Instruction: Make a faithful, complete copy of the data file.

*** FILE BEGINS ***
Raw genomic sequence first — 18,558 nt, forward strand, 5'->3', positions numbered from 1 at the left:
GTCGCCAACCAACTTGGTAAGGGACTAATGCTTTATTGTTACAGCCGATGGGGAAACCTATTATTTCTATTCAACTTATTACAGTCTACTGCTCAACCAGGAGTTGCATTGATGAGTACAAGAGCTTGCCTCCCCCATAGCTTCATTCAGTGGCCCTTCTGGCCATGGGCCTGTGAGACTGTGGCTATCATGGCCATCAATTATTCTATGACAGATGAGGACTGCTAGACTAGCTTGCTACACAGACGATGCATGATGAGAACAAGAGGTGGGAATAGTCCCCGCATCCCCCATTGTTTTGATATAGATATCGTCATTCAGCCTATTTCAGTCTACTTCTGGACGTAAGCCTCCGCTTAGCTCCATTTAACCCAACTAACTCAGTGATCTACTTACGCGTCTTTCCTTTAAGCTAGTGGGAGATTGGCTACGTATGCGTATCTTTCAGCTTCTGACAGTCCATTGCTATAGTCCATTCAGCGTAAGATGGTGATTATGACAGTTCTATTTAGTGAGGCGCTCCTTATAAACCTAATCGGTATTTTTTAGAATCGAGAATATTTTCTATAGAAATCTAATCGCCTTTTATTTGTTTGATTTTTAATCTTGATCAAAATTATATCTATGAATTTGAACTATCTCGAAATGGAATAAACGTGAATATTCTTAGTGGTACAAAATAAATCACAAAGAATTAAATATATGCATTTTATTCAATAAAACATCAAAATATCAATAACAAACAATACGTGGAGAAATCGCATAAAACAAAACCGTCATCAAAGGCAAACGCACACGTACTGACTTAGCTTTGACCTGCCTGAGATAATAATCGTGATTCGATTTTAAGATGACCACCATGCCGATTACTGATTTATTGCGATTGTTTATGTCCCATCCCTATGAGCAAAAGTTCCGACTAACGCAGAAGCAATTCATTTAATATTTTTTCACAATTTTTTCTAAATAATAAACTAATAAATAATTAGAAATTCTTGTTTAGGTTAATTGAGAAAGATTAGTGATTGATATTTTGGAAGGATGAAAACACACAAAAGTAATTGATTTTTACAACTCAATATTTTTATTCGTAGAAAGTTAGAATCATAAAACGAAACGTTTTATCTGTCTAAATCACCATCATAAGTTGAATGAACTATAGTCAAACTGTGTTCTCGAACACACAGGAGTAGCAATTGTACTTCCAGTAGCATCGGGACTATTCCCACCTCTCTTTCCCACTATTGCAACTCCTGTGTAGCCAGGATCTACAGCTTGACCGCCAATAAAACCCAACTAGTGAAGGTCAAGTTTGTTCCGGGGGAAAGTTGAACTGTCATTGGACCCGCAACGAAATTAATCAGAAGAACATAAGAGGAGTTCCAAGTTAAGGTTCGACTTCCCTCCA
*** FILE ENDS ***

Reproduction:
Raw genomic sequence first — 18,558 nt, forward strand, 5'->3', positions numbered from 1 at the left:
GTCGCCAACCAACTTGGTAAGGGACTAATGCTTTATTGTTACAGCCGATGGGGAAACCTATTATTTCTATTCAACTTATTACAGTCTACTGCTCAACCAGGAGTTGCATTGATGAGTACAAGAGCTTGCCTCCCCCATAGCTTCATTCAGTGGCCCTTCTGGCCATGGGCCTGTGAGACTGTGGCTATCATGGCCATCAATTATTCTATGACAGATGAGGACTGCTAGACTAGCTTGCTACACAGACGATGCATGATGAGAACAAGAGGTGGGAATAGTCCCCGCATCCCCCATTGTTTTGATATAGATATCGTCATTCAGCCTATTTCAGTCTACTTCTGGACGTAAGCCTCCGCTTAGCTCCATTTAACCCAACTAACTCAGTGATCTACTTACGCGTCTTTCCTTTAAGCTAGTGGGAGATTGGCTACGTATGCGTATCTTTCAGCTTCTGACAGTCCATTGCTATAGTCCATTCAGCGTAAGATGGTGATTATGACAGTTCTATTTAGTGAGGCGCTCCTTATAAACCTAATCGGTATTTTTTAGAATCGAGAATATTTTCTATAGAAATCTAATCGCCTTTTATTTGTTTGATTTTTAATCTTGATCAAAATTATATCTATGAATTTGAACTATCTCGAAATGGAATAAACGTGAATATTCTTAGTGGTACAAAATAAATCACAAAGAATTAAATATATGCATTTTATTCAATAAAACATCAAAATATCAATAACAAACAATACGTGGAGAAATCGCATAAAACAAAACCGTCATCAAAGGCAAACGCACACGTACTGACTTAGCTTTGACCTGCCTGAGATAATAATCGTGATTCGATTTTAAGATGACCACCATGCCGATTACTGATTTATTGCGATTGTTTATGTCCCATCCCTATGAGCAAAAGTTCCGACTAACGCAGAAGCAATTCATTTAATATTTTTTCACAATTTTTTCTAAATAATAAACTAATAAATAATTAGAAATTCTTGTTTAGGTTAATTGAGAAAGATTAGTGATTGATATTTTGGAAGGATGAAAACACACAAAAGTAATTGATTTTTACAACTCAATATTTTTATTCGTAGAAAGTTAGAATCATAAAACGAAACGTTTTATCTGTCTAAATCACCATCATAAGTTGAATGAACTATAGTCAAACTGTGTTCTCGAACACACAGGAGTAGCAATTGTACTTCCAGTAGCATCGGGACTATTCCCACCTCTCTTTCCCACTATTGCAACTCCTGTGTAGCCAGGATCTACAGCTTGACCGCCAATAAAACCCAACTAGTGAAGGTCAAGTTTGTTCCGGGGGAAAGTTGAACTGTCATTGGACCCGCAACGAAATTAATCAGAAGAACATAAGAGGAGTTCCAAGTTAAGGTTCGACTTCCCTCCA